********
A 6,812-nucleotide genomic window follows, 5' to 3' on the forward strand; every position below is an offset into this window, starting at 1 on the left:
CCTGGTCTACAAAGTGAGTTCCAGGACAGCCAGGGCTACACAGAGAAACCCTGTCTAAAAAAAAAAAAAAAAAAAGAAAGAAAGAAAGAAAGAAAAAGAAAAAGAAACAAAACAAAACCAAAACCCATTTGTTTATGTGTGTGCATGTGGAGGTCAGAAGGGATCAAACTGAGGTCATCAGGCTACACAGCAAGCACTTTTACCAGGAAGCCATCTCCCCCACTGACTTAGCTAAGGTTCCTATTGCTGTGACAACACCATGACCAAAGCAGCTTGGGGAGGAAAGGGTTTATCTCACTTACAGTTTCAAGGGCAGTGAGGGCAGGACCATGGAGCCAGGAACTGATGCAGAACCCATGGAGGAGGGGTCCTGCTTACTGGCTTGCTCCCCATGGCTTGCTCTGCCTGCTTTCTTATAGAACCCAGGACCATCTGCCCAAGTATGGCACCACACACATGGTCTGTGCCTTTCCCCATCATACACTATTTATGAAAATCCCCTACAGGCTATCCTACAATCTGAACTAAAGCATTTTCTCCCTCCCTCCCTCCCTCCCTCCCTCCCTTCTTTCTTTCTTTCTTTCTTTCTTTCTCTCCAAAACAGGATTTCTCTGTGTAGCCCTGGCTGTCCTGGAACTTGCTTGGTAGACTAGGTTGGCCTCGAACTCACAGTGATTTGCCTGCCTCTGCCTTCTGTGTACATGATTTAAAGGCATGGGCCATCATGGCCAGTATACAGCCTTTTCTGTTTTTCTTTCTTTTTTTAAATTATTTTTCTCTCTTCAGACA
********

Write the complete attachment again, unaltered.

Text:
A 6,812-nucleotide genomic window follows, 5' to 3' on the forward strand; every position below is an offset into this window, starting at 1 on the left:
CCTGGTCTACAAAGTGAGTTCCAGGACAGCCAGGGCTACACAGAGAAACCCTGTCTAAAAAAAAAAAAAAAAAAAGAAAGAAAGAAAGAAAGAAAAAGAAAAAGAAACAAAACAAAACCAAAACCCATTTGTTTATGTGTGTGCATGTGGAGGTCAGAAGGGATCAAACTGAGGTCATCAGGCTACACAGCAAGCACTTTTACCAGGAAGCCATCTCCCCCACTGACTTAGCTAAGGTTCCTATTGCTGTGACAACACCATGACCAAAGCAGCTTGGGGAGGAAAGGGTTTATCTCACTTACAGTTTCAAGGGCAGTGAGGGCAGGACCATGGAGCCAGGAACTGATGCAGAACCCATGGAGGAGGGGTCCTGCTTACTGGCTTGCTCCCCATGGCTTGCTCTGCCTGCTTTCTTATAGAACCCAGGACCATCTGCCCAAGTATGGCACCACACACATGGTCTGTGCCTTTCCCCATCATACACTATTTATGAAAATCCCCTACAGGCTATCCTACAATCTGAACTAAAGCATTTTCTCCCTCCCTCCCTCCCTCCCTCCCTCCCTTCTTTCTTTCTTTCTTTCTTTCTTTCTCTCCAAAACAGGATTTCTCTGTGTAGCCCTGGCTGTCCTGGAACTTGCTTGGTAGACTAGGTTGGCCTCGAACTCACAGTGATTTGCCTGCCTCTGCCTTCTGTGTACATGATTTAAAGGCATGGGCCATCATGGCCAGTATACAGCCTTTTCTGTTTTTCTTTCTTTTTTTAAATTATTTTTCTCTCTTCAGACA